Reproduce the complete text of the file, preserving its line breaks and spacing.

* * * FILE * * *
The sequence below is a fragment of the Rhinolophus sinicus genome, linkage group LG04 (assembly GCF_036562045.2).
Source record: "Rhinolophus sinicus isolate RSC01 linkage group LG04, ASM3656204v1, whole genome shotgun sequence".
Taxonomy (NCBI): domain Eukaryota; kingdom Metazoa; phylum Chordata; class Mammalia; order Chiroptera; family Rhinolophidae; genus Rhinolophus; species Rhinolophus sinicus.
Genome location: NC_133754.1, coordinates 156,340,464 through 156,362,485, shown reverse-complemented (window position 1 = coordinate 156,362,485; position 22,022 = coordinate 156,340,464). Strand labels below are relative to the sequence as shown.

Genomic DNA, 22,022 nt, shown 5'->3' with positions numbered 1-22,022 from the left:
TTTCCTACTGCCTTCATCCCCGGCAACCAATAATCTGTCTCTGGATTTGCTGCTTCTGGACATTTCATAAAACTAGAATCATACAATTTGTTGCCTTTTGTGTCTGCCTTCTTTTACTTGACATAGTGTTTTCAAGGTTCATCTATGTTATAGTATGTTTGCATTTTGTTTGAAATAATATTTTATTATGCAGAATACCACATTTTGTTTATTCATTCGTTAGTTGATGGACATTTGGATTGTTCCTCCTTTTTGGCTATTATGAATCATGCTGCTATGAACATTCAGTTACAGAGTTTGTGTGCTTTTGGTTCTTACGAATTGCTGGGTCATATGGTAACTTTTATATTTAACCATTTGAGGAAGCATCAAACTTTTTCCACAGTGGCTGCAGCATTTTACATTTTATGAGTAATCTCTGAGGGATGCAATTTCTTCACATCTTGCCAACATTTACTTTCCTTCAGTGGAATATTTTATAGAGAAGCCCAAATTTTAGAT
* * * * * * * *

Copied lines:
The sequence below is a fragment of the Rhinolophus sinicus genome, linkage group LG04 (assembly GCF_036562045.2).
Source record: "Rhinolophus sinicus isolate RSC01 linkage group LG04, ASM3656204v1, whole genome shotgun sequence".
Taxonomy (NCBI): domain Eukaryota; kingdom Metazoa; phylum Chordata; class Mammalia; order Chiroptera; family Rhinolophidae; genus Rhinolophus; species Rhinolophus sinicus.
Genome location: NC_133754.1, coordinates 156,340,464 through 156,362,485, shown reverse-complemented (window position 1 = coordinate 156,362,485; position 22,022 = coordinate 156,340,464). Strand labels below are relative to the sequence as shown.

Genomic DNA, 22,022 nt, shown 5'->3' with positions numbered 1-22,022 from the left:
TTTCCTACTGCCTTCATCCCCGGCAACCAATAATCTGTCTCTGGATTTGCTGCTTCTGGACATTTCATAAAACTAGAATCATACAATTTGTTGCCTTTTGTGTCTGCCTTCTTTTACTTGACATAGTGTTTTCAAGGTTCATCTATGTTATAGTATGTTTGCATTTTGTTTGAAATAATATTTTATTATGCAGAATACCACATTTTGTTTATTCATTCGTTAGTTGATGGACATTTGGATTGTTCCTCCTTTTTGGCTATTATGAATCATGCTGCTATGAACATTCAGTTACAGAGTTTGTGTGCTTTTGGTTCTTACGAATTGCTGGGTCATATGGTAACTTTTATATTTAACCATTTGAGGAAGCATCAAACTTTTTCCACAGTGGCTGCAGCATTTTACATTTTATGAGTAATCTCTGAGGGATGCAATTTCTTCACATCTTGCCAACATTTACTTTCCTTCAGTGGAATATTTTATAGAGAAGCCCAAATTTTAGAT